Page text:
During acute and chronic inflammation visceral pain perception is altered. Conflicting data exist, however, on visceral pain perception in the postinflammatory phase. The aim of the present study was to investigate whether visceral pain perception is altered after resolution of dextran sodium sulfate (DSS)-induced inflammation of the colon. Visceral sensory function in mice was assessed by monitoring behavioral responses to intracolonic capsaicin instillation. Two hours later the number of c-Fos-positive neurons in lamina I/II and X of spinal cord segments T12/13–S1 was determined as a measure of neuronal activation. DSS colitis was induced by adding 1% of DSS to the drinking water. The course of DSS-induced colitis was assessed by determining the disease activity index score. Animals developed a transient colitis and had recovered at day 49. At this time point, cytokine levels and colon length were similar to control animals. Importantly, after resolution of DSS-induced colitis the behavioral response to intracolonic capsaicin was increased compared with control mice. Moreover, capsaicin-induced spinal cord neuronal c-Fos expression was significantly increased. Interestingly, after colitis animals also exhibited referred somatic hyperalgesia as measured with von Frey hairs on the abdominal wall. We conclude that postinflammatory visceral hyperalgesia occurs after resolution of DSS-induced colitis and that capsaicin-induced behavioral responses and spinal cord neuronal c-Fos activation are effective readouts for determination of visceral pain perception.
- visceral hyperalgesia
- dextran sodium sulfate-induced colitis
- referred hyperalgesia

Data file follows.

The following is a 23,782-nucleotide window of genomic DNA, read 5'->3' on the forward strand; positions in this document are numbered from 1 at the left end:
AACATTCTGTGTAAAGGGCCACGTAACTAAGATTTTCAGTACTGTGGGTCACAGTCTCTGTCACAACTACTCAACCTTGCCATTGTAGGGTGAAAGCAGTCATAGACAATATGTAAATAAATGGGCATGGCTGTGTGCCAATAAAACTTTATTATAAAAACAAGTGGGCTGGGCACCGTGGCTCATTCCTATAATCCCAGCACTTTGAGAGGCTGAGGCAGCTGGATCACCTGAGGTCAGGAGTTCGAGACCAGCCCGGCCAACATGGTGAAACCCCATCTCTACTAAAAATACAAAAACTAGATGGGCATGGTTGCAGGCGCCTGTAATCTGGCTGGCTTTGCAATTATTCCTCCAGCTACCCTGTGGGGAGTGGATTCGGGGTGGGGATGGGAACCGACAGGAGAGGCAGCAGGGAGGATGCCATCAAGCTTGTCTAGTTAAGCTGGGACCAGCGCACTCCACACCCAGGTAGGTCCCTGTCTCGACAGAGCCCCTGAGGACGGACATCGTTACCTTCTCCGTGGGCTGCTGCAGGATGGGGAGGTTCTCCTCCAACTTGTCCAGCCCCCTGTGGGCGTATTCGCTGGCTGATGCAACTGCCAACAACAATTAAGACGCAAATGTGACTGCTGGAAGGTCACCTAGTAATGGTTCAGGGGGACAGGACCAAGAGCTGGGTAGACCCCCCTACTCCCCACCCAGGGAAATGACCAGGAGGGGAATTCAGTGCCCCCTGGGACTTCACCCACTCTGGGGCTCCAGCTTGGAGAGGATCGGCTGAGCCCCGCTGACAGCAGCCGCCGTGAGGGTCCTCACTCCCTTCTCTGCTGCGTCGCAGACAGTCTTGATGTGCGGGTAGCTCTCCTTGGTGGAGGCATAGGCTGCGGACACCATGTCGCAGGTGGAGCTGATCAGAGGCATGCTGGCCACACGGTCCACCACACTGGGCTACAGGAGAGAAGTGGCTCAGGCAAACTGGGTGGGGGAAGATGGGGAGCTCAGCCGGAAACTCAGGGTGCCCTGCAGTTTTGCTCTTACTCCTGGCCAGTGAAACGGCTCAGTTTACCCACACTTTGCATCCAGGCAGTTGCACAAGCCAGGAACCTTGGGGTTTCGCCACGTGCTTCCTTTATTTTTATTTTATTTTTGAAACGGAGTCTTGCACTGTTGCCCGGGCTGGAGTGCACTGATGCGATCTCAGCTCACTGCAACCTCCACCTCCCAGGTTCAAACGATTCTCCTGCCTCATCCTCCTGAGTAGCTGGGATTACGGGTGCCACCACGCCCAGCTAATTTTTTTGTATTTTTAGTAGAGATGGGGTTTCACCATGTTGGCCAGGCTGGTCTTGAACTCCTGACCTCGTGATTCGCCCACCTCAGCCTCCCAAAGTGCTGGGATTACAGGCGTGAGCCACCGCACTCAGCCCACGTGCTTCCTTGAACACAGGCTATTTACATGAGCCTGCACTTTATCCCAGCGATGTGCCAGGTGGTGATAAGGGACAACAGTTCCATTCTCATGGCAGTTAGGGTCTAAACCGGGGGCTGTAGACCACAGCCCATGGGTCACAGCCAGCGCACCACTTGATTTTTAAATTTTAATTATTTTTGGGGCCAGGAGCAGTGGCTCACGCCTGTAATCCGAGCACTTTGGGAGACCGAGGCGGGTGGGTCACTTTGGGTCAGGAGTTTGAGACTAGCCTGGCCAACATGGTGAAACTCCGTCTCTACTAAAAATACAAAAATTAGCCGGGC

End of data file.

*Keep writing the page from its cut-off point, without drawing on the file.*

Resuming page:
visceral pain is an important disease symptom in patients with irritable bowel syndrome (IBS) or inflammatory bowel disease (IBD) (8). Moreover, it has been described that patients with IBS have a decreased threshold for rectal distension (2, 9, 25). However, studies on the threshold for pain in IBD patients are conflicting. Both increases as well as decreases in the sensitivity to rectal distension have been observed in IBD patients (2, 9, 13). Mediators such as bradykinin, serotonin, adenosine 5′-triphosphate (ATP), PGE2, the chemokine (C-C motif) ligand 3 (CCL3), interleukin-1 (IL-1), and epinephrine, which are secreted during acute inflammation of the colon by either immune or nonimmune cells, are thought to directly sensitize neuronal afferents leading to visceral hyperalgesia (4, 5, 7, 21). Indeed, during acute mucosal inflammation induced in rodents by colorectal instillation of chemical irritants such as zymosan, acetic acid, trinitrobenzene sulfonic acid (TNBS), or turpentine, visceral hypersensitivity to painful stimuli can be detected (6, 10, 16, 18, 27). There is also evidence that visceral hyperalgesia can persist after resolution of an acute inflammation. A recent study in rats demonstrated that TNBS-induced colitis, which is characterized by a transient symptomatology, caused increased sensitivity to colorectal distension up to 17 wk after induction of colitis (17). Moreover, infection with the nematode Trichinella spiralis led to an increase in visceral sensitivity to pain for several weeks after the inflammation had subsided (1). However, the development of postinflammatory hyperalgesia after a transient inflammation in mice was not observed with TNBS, acetic acid, capsaicin, or mustard oil (20, 23). It is not known yet whether DSS-induced colitis also causes postinflammatory visceral hyperalgesia.